Is My Baby Getting Enough Milk?
From New Beginnings, Vol. 25 No. 5, 2008, pp. 44-45
Whether or not baby is getting enough milk is one of the most common concerns of new moms. Since we don't have measurement markers on our breasts, we can't initially "see" that our babies are really getting the milk they need. You can tell baby is getting enough milk, however, by keeping track of dirty diapers, weight gain, and appearance.
A baby needs to breastfeed frequently. Your milk is digested quickly and easily, sometimes in as little as 60 minutes, and small amounts are perfect for baby's tiny stomach. These frequent feedings also help to establish your milk supply. In simple terms, the more milk that is removed from your breasts, the more milk your body will produce. Frequent feedings are good for both of you!
- A newborn should feed at least eight to 12 times in a 24-hour period.
- Allow baby to determine the length of feedings: 10 to 20 minutes per breast or longer.
- Keep in mind that some babies "cluster nurse," which means that they nurse very often for a few hours and then sleep for several hours. The number of feedings in a 24-hour period is more important than the spacing of feedings.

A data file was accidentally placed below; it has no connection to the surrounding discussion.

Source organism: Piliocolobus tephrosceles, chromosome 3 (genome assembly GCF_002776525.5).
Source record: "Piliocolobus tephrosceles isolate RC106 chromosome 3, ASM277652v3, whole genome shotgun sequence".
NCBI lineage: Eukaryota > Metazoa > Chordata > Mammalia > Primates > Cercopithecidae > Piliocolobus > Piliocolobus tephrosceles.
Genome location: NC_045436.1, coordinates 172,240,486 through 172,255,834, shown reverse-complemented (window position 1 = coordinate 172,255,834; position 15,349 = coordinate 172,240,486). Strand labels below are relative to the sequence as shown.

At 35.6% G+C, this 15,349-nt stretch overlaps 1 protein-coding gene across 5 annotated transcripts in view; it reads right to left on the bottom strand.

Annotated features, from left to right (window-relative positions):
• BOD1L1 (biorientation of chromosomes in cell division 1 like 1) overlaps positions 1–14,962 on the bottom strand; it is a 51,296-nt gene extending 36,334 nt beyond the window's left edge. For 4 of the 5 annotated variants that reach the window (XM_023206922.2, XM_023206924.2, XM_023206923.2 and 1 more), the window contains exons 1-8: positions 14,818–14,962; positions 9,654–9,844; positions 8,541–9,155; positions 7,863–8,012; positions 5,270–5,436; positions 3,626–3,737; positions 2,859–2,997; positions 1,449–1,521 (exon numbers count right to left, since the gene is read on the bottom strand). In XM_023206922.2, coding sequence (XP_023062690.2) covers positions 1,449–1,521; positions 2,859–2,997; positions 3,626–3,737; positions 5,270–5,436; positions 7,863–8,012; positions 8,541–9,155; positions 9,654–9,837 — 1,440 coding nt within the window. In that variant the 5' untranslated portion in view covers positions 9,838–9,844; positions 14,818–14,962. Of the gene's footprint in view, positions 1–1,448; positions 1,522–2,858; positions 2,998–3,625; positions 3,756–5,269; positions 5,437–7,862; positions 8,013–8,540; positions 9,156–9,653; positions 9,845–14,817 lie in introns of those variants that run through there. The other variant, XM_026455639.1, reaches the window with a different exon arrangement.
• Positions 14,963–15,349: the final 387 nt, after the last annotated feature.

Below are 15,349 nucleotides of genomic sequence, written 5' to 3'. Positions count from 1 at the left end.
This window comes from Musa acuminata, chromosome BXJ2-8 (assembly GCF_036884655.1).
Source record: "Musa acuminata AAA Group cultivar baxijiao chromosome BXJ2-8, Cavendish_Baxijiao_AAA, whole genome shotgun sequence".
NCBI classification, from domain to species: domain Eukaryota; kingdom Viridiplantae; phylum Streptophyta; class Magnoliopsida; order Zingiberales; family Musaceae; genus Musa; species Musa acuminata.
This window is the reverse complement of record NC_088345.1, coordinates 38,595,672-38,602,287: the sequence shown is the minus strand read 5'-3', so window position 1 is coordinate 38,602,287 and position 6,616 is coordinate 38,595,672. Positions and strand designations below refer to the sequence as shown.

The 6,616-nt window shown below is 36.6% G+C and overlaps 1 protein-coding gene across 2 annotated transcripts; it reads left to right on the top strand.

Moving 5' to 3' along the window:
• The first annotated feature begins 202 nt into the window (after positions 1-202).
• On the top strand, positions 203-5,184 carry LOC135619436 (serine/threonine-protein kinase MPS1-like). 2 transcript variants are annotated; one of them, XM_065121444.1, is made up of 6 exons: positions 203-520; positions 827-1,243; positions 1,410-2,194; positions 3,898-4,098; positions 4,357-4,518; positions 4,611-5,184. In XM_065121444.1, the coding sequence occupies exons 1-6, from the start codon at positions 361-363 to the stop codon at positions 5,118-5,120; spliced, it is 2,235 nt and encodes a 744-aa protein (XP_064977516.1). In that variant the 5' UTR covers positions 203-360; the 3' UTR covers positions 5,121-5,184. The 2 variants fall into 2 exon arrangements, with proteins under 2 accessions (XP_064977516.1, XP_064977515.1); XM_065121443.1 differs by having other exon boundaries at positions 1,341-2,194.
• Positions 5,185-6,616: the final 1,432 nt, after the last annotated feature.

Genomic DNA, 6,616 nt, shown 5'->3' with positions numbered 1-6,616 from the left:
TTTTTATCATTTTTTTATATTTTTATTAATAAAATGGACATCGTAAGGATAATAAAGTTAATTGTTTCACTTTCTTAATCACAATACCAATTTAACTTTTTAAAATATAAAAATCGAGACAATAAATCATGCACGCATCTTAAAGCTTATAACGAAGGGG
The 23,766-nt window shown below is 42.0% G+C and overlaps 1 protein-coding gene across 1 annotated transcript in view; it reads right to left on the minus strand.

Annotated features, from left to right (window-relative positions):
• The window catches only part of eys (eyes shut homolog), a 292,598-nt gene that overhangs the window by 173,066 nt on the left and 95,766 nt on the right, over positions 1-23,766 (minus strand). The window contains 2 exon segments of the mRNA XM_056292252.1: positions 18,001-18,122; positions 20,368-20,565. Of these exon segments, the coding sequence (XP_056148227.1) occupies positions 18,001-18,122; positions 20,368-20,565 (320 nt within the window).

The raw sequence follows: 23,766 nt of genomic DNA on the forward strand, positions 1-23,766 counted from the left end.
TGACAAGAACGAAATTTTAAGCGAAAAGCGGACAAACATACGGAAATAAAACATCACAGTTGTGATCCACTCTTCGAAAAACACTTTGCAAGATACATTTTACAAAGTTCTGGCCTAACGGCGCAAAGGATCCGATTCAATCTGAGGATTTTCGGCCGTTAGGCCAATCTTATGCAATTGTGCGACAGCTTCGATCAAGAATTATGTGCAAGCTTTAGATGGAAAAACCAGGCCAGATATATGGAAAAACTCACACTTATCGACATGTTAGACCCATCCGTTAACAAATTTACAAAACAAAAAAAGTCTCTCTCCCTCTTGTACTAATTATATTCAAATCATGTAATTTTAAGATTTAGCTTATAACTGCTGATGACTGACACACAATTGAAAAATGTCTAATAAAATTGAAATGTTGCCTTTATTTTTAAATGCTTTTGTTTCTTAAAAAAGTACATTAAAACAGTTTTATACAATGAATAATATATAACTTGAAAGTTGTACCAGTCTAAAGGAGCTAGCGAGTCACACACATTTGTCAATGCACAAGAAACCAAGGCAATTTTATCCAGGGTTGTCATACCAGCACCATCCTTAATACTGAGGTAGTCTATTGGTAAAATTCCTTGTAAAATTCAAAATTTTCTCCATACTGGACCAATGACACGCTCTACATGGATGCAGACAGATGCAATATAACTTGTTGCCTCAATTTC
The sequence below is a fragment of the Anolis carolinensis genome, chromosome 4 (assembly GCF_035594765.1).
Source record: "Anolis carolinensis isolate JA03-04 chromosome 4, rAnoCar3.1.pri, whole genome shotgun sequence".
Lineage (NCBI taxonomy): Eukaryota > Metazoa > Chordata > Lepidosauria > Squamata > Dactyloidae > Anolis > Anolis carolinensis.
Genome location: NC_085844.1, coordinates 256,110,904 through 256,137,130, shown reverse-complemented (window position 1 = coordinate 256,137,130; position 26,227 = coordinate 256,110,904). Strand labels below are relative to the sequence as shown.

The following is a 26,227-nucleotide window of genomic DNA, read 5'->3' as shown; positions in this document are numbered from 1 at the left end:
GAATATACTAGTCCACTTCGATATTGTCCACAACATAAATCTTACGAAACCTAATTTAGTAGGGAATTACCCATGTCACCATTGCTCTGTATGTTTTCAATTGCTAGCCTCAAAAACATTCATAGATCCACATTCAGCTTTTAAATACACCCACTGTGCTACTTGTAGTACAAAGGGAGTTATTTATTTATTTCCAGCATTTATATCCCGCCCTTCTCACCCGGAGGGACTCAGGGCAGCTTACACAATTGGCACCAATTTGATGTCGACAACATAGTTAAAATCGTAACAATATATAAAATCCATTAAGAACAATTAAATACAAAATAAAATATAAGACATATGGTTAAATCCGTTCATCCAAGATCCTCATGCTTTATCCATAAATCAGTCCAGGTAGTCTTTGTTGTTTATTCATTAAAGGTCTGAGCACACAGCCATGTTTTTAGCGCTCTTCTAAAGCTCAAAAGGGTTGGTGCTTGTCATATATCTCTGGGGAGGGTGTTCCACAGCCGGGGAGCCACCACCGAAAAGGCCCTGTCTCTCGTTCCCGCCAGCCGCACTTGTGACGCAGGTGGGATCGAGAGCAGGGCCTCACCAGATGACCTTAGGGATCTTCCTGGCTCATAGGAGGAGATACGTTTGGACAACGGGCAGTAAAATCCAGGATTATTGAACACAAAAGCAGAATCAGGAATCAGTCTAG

- A sleepy baby may need to be wakened every two to three hours to feed, particularly if he has jaundice. Talk with your health care provider if baby is lethargic and difficult to wake for feedings.
Weight Gain and Appearance
Your baby may lose up to seven percent of his birth weight during the first three or four days. Once your milk "comes in," expect your baby to begin gaining weight. He should regain his birth weight by the time he is 10 to 14 days old.
You also know your baby is getting enough milk by noting that his skin color is good, his skin is firm, and he is filling out and growing in length and head circumference. Your baby should also be active and alert.
Watch Baby, Not the Clock
Watch your baby for signs of hunger, not the clock. Follow baby's feeding cues and do not try to schedule feedings or limit feedings. Early hunger cues include: